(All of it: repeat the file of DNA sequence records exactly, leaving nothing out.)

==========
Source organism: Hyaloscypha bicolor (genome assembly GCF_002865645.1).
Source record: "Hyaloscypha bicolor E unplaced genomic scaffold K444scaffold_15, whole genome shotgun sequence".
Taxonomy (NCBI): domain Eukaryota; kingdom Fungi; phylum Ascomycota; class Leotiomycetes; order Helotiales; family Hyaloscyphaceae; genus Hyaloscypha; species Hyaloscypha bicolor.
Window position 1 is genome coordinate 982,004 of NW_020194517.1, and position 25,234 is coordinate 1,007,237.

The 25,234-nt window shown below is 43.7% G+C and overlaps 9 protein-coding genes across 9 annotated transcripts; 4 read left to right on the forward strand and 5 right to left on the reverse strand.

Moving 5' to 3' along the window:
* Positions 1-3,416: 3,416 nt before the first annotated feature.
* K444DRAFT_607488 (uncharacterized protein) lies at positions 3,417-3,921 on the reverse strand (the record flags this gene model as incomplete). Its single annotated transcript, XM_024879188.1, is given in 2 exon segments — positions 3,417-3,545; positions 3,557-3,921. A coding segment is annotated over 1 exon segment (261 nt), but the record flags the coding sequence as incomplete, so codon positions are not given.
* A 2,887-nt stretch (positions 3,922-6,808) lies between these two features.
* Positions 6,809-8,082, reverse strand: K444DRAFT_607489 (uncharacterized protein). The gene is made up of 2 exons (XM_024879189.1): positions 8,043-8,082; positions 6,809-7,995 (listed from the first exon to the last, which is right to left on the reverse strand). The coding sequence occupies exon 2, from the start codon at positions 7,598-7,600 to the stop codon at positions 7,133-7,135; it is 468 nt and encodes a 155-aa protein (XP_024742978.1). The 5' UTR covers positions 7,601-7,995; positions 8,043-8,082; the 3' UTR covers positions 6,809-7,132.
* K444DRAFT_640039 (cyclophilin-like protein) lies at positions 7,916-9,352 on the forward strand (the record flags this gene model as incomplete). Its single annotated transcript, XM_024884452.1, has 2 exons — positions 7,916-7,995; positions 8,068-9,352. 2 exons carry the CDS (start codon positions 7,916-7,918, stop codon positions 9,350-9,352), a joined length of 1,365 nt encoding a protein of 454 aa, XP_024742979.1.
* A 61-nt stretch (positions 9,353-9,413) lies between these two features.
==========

Source organism: Hyaloscypha bicolor (genome assembly GCF_002865645.1).
Source record: "Hyaloscypha bicolor E unplaced genomic scaffold K444scaffold_15, whole genome shotgun sequence".
Taxonomy (NCBI): domain Eukaryota; kingdom Fungi; phylum Ascomycota; class Leotiomycetes; order Helotiales; family Hyaloscyphaceae; genus Hyaloscypha; species Hyaloscypha bicolor.
Window position 1 is genome coordinate 982,004 of NW_020194517.1, and position 25,234 is coordinate 1,007,237.

The 25,234-nt window shown below is 43.7% G+C and overlaps 9 protein-coding genes across 9 annotated transcripts; 4 read left to right on the forward strand and 5 right to left on the reverse strand.

Moving 5' to 3' along the window:
* Positions 1-3,416: 3,416 nt before the first annotated feature.
* K444DRAFT_607488 (uncharacterized protein) lies at positions 3,417-3,921 on the reverse strand (the record flags this gene model as incomplete). Its single annotated transcript, XM_024879188.1, is given in 2 exon segments — positions 3,417-3,545; positions 3,557-3,921. A coding segment is annotated over 1 exon segment (261 nt), but the record flags the coding sequence as incomplete, so codon positions are not given.
* A 2,887-nt stretch (positions 3,922-6,808) lies between these two features.
* Positions 6,809-8,082, reverse strand: K444DRAFT_607489 (uncharacterized protein). The gene is made up of 2 exons (XM_024879189.1): positions 8,043-8,082; positions 6,809-7,995 (listed from the first exon to the last, which is right to left on the reverse strand). The coding sequence occupies exon 2, from the start codon at positions 7,598-7,600 to the stop codon at positions 7,133-7,135; it is 468 nt and encodes a 155-aa protein (XP_024742978.1). The 5' UTR covers positions 7,601-7,995; positions 8,043-8,082; the 3' UTR covers positions 6,809-7,132.
* K444DRAFT_640039 (cyclophilin-like protein) lies at positions 7,916-9,352 on the forward strand (the record flags this gene model as incomplete). Its single annotated transcript, XM_024884452.1, has 2 exons — positions 7,916-7,995; positions 8,068-9,352. 2 exons carry the CDS (start codon positions 7,916-7,918, stop codon positions 9,350-9,352), a joined length of 1,365 nt encoding a protein of 454 aa, XP_024742979.1.
* A 61-nt stretch (positions 9,353-9,413) lies between these two features.